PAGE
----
"One of the arguments at the heart of Epic's case is that Apple does not allow direct payments to developers or even promotions or information on where to make in-game purchases cheaper outside of the iOS ecosystem."
I've been suspecting something like this for a while. So it IS true that Epic is NOT allowed to inform the end user that they can make their in game purchases on another platform for cheaper than it would cost on Apple's platform. What's wrong Apple? Is Apple afraid of having an informed user base and actually having to compete on price? If Apple is confident that their strategy is the winning one, then why try to hide information from the user? I suspect the answer is because Apple prefers to embrace anti-competitive behaviors.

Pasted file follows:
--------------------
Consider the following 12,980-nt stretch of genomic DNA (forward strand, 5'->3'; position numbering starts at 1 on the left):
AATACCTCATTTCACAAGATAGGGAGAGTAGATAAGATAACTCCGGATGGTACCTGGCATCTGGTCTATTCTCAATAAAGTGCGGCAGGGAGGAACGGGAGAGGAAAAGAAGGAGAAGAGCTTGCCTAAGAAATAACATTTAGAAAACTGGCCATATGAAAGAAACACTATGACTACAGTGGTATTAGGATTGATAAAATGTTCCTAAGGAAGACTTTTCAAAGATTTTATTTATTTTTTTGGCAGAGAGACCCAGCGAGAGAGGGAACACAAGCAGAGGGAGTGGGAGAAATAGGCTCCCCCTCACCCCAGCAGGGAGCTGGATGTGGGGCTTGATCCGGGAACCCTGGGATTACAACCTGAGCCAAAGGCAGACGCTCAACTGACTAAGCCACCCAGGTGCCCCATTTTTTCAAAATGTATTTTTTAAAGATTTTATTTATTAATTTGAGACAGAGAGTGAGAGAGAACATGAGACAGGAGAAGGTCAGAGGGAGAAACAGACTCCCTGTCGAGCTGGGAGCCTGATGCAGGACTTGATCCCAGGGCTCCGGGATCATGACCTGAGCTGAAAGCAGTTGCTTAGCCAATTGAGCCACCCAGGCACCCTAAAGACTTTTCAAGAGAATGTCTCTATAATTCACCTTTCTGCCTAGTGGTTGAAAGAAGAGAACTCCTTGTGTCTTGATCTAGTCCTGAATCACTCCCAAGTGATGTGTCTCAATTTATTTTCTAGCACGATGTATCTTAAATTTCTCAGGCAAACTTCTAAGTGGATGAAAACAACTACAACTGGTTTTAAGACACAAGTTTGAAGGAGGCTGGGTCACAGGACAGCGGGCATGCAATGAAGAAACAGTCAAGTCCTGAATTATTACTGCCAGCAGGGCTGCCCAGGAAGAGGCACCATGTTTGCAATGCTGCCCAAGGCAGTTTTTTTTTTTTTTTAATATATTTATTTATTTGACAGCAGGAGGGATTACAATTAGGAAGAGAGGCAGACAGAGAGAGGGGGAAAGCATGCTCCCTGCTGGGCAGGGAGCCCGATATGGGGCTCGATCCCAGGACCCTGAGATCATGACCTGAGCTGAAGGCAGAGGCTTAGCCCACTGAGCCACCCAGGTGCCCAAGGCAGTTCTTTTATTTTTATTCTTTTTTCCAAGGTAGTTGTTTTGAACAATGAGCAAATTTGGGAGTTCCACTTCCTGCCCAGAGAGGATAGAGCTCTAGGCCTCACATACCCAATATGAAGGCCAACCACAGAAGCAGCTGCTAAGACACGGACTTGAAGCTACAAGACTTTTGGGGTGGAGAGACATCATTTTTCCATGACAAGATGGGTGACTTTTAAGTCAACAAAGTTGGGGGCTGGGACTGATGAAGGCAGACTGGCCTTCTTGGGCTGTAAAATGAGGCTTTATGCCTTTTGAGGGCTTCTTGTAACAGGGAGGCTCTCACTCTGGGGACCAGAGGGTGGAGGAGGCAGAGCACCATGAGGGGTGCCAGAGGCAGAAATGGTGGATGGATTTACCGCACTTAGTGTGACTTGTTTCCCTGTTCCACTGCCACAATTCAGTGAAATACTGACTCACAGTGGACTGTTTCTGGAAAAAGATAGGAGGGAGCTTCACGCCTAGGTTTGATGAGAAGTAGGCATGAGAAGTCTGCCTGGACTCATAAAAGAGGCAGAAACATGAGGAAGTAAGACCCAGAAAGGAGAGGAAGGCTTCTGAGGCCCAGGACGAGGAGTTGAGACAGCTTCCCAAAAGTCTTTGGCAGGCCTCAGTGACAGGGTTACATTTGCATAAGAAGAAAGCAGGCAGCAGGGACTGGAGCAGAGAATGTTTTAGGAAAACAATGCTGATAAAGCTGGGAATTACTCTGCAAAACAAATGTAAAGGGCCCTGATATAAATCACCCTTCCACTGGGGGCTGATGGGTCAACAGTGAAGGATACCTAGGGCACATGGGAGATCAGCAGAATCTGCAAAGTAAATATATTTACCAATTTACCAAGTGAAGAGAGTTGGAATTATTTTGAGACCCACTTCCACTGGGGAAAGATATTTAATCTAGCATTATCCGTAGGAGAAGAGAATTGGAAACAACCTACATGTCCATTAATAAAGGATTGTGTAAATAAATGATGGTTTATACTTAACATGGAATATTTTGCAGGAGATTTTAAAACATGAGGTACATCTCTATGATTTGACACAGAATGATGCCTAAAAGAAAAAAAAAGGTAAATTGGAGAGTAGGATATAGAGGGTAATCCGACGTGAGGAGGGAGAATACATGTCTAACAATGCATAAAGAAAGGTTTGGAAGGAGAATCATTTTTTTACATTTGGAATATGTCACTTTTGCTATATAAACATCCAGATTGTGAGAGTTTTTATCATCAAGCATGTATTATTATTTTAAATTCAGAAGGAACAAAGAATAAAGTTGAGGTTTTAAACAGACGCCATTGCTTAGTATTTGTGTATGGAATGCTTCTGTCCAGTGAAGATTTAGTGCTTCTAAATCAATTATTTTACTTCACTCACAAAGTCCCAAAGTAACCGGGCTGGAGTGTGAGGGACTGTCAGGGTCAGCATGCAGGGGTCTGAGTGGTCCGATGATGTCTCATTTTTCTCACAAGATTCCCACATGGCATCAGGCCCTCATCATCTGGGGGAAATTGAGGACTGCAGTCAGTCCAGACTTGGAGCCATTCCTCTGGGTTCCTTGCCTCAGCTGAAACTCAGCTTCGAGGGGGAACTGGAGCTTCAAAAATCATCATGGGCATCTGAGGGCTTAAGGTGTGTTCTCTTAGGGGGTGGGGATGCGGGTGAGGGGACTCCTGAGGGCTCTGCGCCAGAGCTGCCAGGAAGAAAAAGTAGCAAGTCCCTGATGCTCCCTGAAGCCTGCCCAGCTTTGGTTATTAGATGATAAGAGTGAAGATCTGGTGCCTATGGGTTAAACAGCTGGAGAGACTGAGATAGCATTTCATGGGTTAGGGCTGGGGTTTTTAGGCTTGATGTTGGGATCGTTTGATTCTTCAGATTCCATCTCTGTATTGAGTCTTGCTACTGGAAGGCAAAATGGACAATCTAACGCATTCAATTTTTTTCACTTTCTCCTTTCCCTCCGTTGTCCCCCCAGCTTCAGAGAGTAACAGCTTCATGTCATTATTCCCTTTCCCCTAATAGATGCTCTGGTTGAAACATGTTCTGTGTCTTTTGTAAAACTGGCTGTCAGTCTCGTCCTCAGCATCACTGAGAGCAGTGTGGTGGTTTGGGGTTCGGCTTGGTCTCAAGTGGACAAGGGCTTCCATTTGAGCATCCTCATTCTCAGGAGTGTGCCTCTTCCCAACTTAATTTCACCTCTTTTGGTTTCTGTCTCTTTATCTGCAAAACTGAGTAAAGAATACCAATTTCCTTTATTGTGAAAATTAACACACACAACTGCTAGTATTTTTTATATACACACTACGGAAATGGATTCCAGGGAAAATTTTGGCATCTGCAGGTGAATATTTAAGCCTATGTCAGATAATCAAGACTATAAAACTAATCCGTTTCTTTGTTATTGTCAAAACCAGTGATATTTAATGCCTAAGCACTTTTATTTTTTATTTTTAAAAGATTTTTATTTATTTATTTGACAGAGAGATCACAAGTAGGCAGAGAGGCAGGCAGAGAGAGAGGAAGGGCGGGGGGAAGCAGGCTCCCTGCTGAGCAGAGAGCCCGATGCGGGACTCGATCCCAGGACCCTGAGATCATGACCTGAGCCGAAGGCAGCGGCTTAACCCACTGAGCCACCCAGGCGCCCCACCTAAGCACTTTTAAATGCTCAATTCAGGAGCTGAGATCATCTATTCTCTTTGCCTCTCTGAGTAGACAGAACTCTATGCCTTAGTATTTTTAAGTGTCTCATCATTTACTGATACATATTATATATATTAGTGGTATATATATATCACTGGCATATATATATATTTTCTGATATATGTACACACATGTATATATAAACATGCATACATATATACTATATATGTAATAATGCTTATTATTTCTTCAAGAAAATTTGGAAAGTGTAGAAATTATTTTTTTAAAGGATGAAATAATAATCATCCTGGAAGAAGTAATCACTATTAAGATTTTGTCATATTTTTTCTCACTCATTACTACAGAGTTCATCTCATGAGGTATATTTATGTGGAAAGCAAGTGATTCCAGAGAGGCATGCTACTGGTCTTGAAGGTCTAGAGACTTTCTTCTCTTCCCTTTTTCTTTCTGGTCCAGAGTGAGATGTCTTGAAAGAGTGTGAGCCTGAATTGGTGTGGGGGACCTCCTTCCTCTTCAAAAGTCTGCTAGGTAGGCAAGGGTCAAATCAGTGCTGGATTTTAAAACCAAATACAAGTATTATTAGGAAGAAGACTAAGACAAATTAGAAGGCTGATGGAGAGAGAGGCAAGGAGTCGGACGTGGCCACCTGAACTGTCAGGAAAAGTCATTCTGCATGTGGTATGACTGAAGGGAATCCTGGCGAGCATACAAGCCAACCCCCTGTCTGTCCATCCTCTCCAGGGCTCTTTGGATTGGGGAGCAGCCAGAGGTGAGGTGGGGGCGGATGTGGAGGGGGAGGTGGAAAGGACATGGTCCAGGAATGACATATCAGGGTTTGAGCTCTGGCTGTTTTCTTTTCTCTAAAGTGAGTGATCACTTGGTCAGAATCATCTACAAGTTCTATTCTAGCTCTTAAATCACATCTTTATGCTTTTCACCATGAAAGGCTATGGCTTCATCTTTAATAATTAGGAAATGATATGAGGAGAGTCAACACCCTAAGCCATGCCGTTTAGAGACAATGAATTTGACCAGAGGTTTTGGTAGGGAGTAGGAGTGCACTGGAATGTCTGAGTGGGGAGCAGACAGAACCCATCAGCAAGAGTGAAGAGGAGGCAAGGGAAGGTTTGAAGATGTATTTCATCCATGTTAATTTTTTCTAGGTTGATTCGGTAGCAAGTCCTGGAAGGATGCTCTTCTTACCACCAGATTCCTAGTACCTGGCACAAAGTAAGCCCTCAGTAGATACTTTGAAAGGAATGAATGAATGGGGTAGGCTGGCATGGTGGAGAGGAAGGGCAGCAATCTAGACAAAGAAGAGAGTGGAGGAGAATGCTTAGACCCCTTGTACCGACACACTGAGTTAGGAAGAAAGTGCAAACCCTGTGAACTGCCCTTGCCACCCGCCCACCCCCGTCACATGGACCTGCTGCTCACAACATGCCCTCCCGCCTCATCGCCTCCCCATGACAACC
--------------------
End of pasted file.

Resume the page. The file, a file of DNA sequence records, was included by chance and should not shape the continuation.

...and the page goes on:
If it weren't for this aspect of Apple's policy, Epic could have just slapped a 30% Apple tax on top of the price and communicated that to the end user, and then simply left the decision up to the end user to make the purchase on Apple's "superior" platform or make the purchase on a cheaper platform. Thus, Epic wouldn't see a huge cut of their revenue go to Apple for doing an inferior service at cost level that is an order of magnitude greater than the cost Epic incurs when they run their own service for the other platforms.